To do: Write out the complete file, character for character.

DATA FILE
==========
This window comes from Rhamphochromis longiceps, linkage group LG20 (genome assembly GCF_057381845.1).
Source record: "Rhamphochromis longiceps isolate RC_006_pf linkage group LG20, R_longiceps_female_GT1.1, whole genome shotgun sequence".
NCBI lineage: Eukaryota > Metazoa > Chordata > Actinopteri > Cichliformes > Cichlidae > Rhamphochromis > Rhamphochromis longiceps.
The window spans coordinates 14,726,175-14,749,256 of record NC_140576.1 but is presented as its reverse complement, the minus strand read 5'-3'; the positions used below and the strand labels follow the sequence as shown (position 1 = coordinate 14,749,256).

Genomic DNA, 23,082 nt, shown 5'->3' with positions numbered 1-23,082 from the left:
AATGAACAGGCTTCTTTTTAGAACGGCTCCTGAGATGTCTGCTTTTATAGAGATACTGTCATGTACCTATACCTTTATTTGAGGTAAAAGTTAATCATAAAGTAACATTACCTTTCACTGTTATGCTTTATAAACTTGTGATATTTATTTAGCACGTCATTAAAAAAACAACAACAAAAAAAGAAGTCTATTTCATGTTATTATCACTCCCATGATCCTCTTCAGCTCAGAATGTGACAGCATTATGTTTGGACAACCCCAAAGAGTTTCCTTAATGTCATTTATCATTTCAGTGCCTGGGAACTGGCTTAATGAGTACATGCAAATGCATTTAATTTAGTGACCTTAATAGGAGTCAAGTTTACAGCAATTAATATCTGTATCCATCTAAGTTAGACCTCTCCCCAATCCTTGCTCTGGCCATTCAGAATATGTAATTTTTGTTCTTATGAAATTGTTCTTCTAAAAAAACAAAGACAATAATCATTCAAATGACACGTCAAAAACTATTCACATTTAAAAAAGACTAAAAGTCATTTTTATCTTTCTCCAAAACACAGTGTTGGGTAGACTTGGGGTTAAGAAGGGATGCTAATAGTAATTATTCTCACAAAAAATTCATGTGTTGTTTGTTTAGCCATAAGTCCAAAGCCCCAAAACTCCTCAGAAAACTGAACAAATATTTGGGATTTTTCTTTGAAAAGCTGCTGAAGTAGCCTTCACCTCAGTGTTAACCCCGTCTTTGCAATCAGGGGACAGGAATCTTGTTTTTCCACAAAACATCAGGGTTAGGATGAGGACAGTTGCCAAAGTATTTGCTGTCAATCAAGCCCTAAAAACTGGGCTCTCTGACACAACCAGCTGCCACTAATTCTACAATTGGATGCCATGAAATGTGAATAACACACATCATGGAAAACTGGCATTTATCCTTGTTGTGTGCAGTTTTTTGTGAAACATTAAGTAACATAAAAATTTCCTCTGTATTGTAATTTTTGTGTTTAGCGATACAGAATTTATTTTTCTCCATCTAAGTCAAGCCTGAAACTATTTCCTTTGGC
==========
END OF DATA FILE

This window comes from Rhamphochromis longiceps, linkage group LG20 (genome assembly GCF_057381845.1).
Source record: "Rhamphochromis longiceps isolate RC_006_pf linkage group LG20, R_longiceps_female_GT1.1, whole genome shotgun sequence".
NCBI lineage: Eukaryota > Metazoa > Chordata > Actinopteri > Cichliformes > Cichlidae > Rhamphochromis > Rhamphochromis longiceps.
The window spans coordinates 14,726,175-14,749,256 of record NC_140576.1 but is presented as its reverse complement, the minus strand read 5'-3'; the positions used below and the strand labels follow the sequence as shown (position 1 = coordinate 14,749,256).

Genomic DNA, 23,082 nt, shown 5'->3' with positions numbered 1-23,082 from the left:
AATGAACAGGCTTCTTTTTAGAACGGCTCCTGAGATGTCTGCTTTTATAGAGATACTGTCATGTACCTATACCTTTATTTGAGGTAAAAGTTAATCATAAAGTAACATTACCTTTCACTGTTATGCTTTATAAACTTGTGATATTTATTTAGCACGTCATTAAAAAAACAACAACAAAAAAAGAAGTCTATTTCATGTTATTATCACTCCCATGATCCTCTTCAGCTCAGAATGTGACAGCATTATGTTTGGACAACCCCAAAGAGTTTCCTTAATGTCATTTATCATTTCAGTGCCTGGGAACTGGCTTAATGAGTACATGCAAATGCATTTAATTTAGTGACCTTAATAGGAGTCAAGTTTACAGCAATTAATATCTGTATCCATCTAAGTTAGACCTCTCCCCAATCCTTGCTCTGGCCATTCAGAATATGTAATTTTTGTTCTTATGAAATTGTTCTTCTAAAAAAACAAAGACAATAATCATTCAAATGACACGTCAAAAACTATTCACATTTAAAAAAGACTAAAAGTCATTTTTATCTTTCTCCAAAACACAGTGTTGGGTAGACTTGGGGTTAAGAAGGGATGCTAATAGTAATTATTCTCACAAAAAATTCATGTGTTGTTTGTTTAGCCATAAGTCCAAAGCCCCAAAACTCCTCAGAAAACTGAACAAATATTTGGGATTTTTCTTTGAAAAGCTGCTGAAGTAGCCTTCACCTCAGTGTTAACCCCGTCTTTGCAATCAGGGGACAGGAATCTTGTTTTTCCACAAAACATCAGGGTTAGGATGAGGACAGTTGCCAAAGTATTTGCTGTCAATCAAGCCCTAAAAACTGGGCTCTCTGACACAACCAGCTGCCACTAATTCTACAATTGGATGCCATGAAATGTGAATAACACACATCATGGAAAACTGGCATTTATCCTTGTTGTGTGCAGTTTTTTGTGAAACATTAAGTAACATAAAAATTTCCTCTGTATTGTAATTTTTGTGTTTAGCGATACAGAATTTATTTTTCTCCATCTAAGTCAAGCCTGAAACTATTTCCTTTGGC